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    Alberta
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    If the OP doesn't have the ability to capture a nighttime photo, I am assuming they do not have the night vision capabilities for shooting.

    I just get a little concerned/sad with how cavalier some are about discharging firearms at night in what sounds like a reasonibly populated area (sounds like a subdivision?) Particularly as the dogs would be running away (according to OP they run when she sees them), and how many people are really able to shoot a moving object in the dark and NOT be concerned about shooting something they don't mean to (like a kid sneaking out at night).

    And shooting the dog to kill may be legal, but hitting something else would not be.
    Freeing worms from cans everywhere!



  18. #38
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    Dec. 10, 2012
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    689

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    Quote Originally Posted by CHT View Post
    If the OP doesn't have the ability to capture a nighttime photo, I am assuming they do not have the night vision capabilities for shooting.

    I just get a little concerned/sad with how cavalier some are about discharging firearms at night in what sounds like a reasonibly populated area (sounds like a subdivision?) Particularly as the dogs would be running away (according to OP they run when she sees them), and how many people are really able to shoot a moving object in the dark and NOT be concerned about shooting something they don't mean to (like a kid sneaking out at night).

    And shooting the dog to kill may be legal, but hitting something else would not be.
    You can buy what you need at Cabelas, delivered right to your door tomorrow if you want it bad enough. Not having it *right now* is irrelevant.

    As far as the rest of your point, I make no claims about knowing the physical layout, population density, or legalities of shooting firearms where the OP lives. That's neither my business nor yours, it's hers only. She, I am sure, is more than capable of determining the legality and physical safety of taking a shot.

    I was merely advising on the technical issues of shooting at night, which is no big deal if you are familiar with the area in which you are shooting.



  19. #39
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    Jan. 21, 2010
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    2,191

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    We're in Louisiana. I'm pretty sure it's legal to shoot anything around here, but then again I've only lived here for half a year.
    That being said, I appreciate everyone's advice on guns/night-vision gun accessories, but I am nowhere near a good enough shot with a gun powerful enough to kill a dog from a long distance while it's running in the dark. My goal is to not have to get to that point. Like I said, worst case scenario the horses stay in.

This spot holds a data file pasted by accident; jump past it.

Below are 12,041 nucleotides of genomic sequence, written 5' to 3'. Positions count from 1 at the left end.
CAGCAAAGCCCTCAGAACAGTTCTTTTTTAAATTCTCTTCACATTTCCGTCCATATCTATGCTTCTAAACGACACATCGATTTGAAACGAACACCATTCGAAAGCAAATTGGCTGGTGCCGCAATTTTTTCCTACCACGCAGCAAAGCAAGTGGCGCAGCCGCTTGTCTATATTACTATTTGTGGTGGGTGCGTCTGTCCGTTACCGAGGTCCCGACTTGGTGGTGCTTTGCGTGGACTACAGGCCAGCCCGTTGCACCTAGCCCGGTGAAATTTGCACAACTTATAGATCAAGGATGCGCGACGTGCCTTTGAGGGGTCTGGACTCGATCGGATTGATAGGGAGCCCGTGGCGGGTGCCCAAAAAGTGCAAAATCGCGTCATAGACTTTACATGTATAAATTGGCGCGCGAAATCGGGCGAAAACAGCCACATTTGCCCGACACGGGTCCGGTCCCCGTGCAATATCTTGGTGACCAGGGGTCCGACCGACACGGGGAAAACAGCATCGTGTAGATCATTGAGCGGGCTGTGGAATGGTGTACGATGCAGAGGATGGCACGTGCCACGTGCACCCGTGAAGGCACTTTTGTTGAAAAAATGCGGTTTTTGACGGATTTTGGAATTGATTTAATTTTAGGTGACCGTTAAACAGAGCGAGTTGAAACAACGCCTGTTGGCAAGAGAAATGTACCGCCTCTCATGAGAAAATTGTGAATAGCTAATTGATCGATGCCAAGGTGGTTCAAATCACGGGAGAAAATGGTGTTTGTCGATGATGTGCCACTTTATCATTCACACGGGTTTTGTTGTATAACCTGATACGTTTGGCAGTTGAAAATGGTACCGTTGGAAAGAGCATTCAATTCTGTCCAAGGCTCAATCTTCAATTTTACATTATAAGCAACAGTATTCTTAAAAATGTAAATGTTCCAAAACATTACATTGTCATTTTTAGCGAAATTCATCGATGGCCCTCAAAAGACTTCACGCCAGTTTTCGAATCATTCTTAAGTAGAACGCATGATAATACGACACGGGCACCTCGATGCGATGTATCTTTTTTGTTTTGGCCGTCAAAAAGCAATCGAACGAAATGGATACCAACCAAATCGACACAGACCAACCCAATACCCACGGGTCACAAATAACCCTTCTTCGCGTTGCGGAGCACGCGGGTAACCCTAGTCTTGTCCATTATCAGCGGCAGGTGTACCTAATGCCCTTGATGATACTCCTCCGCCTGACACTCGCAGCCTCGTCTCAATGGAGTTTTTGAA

Quote Originally Posted by Guilherme View Post
    One approach is to see if the OP can get a "live trap" from AC and set it out for a few nights. If they catch an offending dog then they turn it over to AC, not the owner.
    G.
    This is a fantastic idea, and one I plan to employ.

    Quote Originally Posted by Valentina_32926 View Post
    Also - top your fence with hot wire - my neighbors pit jumped my 4 ft fence and has dug underneath it - so a bullet is my next step.
    Yea, while I was planning to add a line of hotwire to my Ramm fencing for the horses, it was only going to be to the half that they actually come in direct contact with (500'). The other 500' is my front perimeter fencing that is strictly there in case they break through the first line of fencing. So, another 1500' of hotwire (if I add two lines), plus 1000' of mesh wire, on top of the $20k bill I just paid for the initial fencing itself...
    Quote Originally Posted by katarine View Post
    Look, I would suggest not being reliant on hot wire. The repercussions of being wrong about its effectiveness are too great.
    all on the probability that these blood-thirsty herding dogs don't just blow through it in their quest to eat some pony legs....


    Quote Originally Posted by CHT View Post
    If the dogs' owner is also a horse person, did you discuss your worries about your horses with them? It could be they keep the dogs out of the pens because they like to eat the poo or something, and not that they are aggressive.
    No, I will admit that I have not asked directly. The time I discussed their aggressive dogs on my property, it was in relation to my dogs. I knew theirs were human aggressive, so I assumed dog-aggressive, and I was correct in that assumption when I spoke to them. However, one always grabs the dogs whenever a horse comes out of the safe enclosure, and when the horses were lose on my property, they had me wait with them so they could grab their dogs before I brought the horses back across the road. So while I am assuming, I feel there is strong evidence. And, when I talked to her about keeping them off my property because of my dogs, she assured me they wouldn't leave theirs, yet they still do. AC has been called more than once, I have talked to her myself, so I'm pretty sure nothing is going to change.



  20. #40
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    Jul. 14, 2011
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    Quote Originally Posted by morganpony86 View Post
    LOL; see the thread I'm about to start in off course regarding donkeys... I'm dying for a mini-donk or regular donkey but hubby doesn't think we can afford one...
    just a thought, but taking care of a donkey would probably be cheaper than the vet bills that could mount up from the damage it (the dog) could do to your horse.
    sounds like a good arguement to me!
    Last edited by luvmyapp; Feb. 7, 2013 at 10:33 AM.